GC: And of course on Dave’s Eat ‘Em And Smile record, you guys did “That’s Life”.
BS: Yeah! Yeah, that was cool. One of my favorite records in the world is Sinatra Live At The Sands with the Count Basie Orchestra, Quincy Jones conducting.
BS: A list, A list, A list all across the top and it is just, it’s a masterpiece! It’s one of the greatest records ever made. And, no matter what you like, I bet you’ll like this. (laughing) There will be people coming over to my house, maybe a real heavy metal guy, and I’ll say “Hey I’ve got some metal for you, check this out! Only thing is, the metal’s made out of brass. Check it out!” And they end up liking it. I actually turn them on to it. I love that.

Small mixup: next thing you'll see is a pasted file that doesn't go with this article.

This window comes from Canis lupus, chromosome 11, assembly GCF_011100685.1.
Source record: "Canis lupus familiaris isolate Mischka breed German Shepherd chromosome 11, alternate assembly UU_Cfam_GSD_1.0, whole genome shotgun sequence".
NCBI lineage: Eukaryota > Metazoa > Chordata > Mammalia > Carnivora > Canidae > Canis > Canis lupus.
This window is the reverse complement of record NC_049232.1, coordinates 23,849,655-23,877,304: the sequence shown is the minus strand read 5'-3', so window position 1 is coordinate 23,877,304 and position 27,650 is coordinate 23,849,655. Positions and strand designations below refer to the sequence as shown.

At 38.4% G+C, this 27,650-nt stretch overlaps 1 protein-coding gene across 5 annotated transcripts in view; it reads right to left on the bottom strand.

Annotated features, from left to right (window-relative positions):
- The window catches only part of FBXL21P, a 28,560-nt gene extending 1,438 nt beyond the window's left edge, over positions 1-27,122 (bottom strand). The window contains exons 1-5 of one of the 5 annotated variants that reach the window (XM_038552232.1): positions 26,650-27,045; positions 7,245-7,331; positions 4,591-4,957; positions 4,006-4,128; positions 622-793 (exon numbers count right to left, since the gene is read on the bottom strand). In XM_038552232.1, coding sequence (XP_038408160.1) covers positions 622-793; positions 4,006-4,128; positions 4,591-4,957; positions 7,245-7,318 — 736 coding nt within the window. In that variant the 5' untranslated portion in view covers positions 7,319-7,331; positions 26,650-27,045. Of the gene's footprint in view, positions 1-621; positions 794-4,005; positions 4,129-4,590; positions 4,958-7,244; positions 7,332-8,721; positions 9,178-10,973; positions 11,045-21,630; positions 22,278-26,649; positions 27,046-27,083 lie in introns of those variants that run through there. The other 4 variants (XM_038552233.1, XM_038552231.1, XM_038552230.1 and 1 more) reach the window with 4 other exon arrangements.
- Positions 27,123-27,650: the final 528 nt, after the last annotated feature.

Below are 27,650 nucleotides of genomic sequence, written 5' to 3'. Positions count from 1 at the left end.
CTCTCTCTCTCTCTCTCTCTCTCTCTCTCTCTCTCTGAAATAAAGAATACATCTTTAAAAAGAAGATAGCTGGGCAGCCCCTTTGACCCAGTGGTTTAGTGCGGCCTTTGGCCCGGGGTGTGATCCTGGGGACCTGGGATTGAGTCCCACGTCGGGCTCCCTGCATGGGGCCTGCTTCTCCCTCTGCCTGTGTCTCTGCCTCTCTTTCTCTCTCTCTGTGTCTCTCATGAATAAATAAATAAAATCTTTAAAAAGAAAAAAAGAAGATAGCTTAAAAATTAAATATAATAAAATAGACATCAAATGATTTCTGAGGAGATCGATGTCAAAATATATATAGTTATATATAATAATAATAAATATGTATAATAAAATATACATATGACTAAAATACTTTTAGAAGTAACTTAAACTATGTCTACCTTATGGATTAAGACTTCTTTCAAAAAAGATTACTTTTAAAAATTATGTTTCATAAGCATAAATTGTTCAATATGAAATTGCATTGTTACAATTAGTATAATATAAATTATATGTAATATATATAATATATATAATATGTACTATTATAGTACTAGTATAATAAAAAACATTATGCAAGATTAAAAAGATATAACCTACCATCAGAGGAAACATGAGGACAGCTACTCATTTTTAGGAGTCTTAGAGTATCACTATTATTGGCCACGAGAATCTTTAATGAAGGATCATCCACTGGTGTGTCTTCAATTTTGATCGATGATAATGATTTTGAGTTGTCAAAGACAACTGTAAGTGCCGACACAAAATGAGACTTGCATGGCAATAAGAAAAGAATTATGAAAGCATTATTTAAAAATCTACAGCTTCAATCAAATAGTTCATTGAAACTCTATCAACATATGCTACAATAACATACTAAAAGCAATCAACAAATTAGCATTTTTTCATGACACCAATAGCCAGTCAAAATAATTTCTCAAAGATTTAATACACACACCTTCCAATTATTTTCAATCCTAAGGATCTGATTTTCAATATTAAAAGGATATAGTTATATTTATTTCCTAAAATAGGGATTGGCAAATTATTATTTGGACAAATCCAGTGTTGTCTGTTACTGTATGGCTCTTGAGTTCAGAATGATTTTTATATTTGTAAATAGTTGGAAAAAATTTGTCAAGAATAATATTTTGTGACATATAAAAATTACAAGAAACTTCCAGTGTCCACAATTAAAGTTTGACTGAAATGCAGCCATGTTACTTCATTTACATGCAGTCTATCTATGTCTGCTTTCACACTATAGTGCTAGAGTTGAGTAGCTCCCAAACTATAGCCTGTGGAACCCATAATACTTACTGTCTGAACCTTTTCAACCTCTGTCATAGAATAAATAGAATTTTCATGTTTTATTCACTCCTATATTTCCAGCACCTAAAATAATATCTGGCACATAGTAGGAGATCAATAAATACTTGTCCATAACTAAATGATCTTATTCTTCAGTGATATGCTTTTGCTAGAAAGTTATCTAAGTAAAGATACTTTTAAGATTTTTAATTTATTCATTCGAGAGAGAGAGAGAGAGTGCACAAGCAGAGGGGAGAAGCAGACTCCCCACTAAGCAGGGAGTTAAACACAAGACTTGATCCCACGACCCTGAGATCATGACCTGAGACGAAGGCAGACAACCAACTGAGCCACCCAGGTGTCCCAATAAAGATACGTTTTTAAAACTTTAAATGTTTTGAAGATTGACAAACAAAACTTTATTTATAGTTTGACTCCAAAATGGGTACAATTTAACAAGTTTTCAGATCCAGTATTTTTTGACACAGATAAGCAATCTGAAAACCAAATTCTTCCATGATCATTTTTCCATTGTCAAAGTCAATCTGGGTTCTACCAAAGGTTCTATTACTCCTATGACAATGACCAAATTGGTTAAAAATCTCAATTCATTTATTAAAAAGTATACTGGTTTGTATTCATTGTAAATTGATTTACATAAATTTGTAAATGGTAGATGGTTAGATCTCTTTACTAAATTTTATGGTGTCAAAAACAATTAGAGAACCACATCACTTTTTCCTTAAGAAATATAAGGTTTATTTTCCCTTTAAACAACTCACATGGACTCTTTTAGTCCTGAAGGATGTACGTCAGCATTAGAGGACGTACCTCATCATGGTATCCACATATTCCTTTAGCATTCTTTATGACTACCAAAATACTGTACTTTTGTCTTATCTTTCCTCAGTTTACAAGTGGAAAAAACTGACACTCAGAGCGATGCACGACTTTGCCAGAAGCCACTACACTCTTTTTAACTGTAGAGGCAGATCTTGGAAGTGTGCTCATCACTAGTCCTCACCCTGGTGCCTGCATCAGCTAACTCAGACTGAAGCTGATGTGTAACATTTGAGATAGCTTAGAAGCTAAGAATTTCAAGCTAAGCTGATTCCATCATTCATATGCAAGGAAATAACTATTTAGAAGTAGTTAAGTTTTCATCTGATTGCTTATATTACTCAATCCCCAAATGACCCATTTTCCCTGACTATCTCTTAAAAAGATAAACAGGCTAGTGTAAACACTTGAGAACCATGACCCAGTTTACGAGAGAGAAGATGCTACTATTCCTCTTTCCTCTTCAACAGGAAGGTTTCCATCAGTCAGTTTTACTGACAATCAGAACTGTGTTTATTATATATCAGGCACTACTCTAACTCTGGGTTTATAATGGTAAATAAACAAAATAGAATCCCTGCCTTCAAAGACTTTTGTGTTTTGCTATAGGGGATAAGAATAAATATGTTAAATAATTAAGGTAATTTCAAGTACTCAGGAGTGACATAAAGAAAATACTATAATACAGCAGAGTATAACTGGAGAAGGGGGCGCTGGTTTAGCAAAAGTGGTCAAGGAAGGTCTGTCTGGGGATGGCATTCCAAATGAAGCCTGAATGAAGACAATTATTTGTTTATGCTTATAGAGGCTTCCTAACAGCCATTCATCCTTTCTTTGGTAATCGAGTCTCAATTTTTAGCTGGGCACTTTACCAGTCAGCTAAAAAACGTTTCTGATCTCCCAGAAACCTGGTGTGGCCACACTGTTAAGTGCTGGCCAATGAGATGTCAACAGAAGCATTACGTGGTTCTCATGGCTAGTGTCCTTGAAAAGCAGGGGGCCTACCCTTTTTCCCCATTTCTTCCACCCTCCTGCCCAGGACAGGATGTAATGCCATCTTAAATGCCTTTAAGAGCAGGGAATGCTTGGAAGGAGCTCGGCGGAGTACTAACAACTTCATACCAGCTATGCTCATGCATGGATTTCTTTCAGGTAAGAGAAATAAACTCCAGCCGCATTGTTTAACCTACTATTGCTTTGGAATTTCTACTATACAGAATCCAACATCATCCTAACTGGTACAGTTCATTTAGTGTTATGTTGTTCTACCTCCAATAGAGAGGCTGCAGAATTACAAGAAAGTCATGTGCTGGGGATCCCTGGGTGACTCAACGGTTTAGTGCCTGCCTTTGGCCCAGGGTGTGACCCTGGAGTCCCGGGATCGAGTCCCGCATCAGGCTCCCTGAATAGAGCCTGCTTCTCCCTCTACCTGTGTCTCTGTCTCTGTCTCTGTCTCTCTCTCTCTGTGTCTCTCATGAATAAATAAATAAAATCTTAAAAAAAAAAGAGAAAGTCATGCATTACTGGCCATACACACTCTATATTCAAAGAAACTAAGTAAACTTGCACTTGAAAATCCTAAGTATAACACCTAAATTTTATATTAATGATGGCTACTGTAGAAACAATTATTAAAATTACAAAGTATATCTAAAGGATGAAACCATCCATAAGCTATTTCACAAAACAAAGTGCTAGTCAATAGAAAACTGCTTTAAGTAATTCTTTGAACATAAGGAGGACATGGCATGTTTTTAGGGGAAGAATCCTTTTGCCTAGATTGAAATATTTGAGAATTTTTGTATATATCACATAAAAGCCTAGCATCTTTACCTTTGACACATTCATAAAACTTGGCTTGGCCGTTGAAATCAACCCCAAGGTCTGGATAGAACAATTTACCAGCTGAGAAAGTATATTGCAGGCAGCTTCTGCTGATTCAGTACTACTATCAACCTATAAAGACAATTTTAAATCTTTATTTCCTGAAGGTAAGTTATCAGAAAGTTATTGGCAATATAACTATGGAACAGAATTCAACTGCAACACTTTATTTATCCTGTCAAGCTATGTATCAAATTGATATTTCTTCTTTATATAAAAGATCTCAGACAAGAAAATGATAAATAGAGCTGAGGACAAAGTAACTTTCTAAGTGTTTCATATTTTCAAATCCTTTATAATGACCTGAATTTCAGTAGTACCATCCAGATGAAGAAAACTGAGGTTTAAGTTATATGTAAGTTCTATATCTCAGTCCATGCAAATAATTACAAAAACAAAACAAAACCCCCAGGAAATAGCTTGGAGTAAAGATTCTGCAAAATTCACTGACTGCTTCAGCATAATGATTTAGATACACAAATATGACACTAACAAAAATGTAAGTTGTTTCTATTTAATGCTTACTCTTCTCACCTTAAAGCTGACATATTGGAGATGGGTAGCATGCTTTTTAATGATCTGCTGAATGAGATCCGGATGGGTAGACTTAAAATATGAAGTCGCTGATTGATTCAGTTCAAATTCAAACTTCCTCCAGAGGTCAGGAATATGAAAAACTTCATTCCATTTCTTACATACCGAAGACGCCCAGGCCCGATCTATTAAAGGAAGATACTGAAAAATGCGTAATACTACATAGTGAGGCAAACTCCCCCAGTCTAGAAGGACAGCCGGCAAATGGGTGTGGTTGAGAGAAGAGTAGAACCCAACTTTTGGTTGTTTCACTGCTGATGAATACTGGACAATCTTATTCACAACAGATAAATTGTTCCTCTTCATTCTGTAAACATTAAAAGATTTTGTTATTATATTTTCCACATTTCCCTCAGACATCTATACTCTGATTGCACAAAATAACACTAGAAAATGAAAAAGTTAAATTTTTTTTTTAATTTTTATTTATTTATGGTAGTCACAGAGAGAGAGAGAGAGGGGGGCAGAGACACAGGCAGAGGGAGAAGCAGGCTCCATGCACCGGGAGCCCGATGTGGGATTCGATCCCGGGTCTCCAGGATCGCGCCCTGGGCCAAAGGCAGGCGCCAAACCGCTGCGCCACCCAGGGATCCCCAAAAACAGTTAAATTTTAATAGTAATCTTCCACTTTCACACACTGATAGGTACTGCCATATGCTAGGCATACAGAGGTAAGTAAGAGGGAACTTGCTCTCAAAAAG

GC: Well I can’t thank you enough for this opportunity and I’m really looking forward to catching The Winery Dogs live on this upcoming tour. Thank you so much.
BS: Thanks for your time and thanks for good questions, too. A lot of these tend to be slow once in a while, it’s nice to get someone who’ll fire something off, uh., that are well thought out and aimed in the right direction. I appreciate that very much.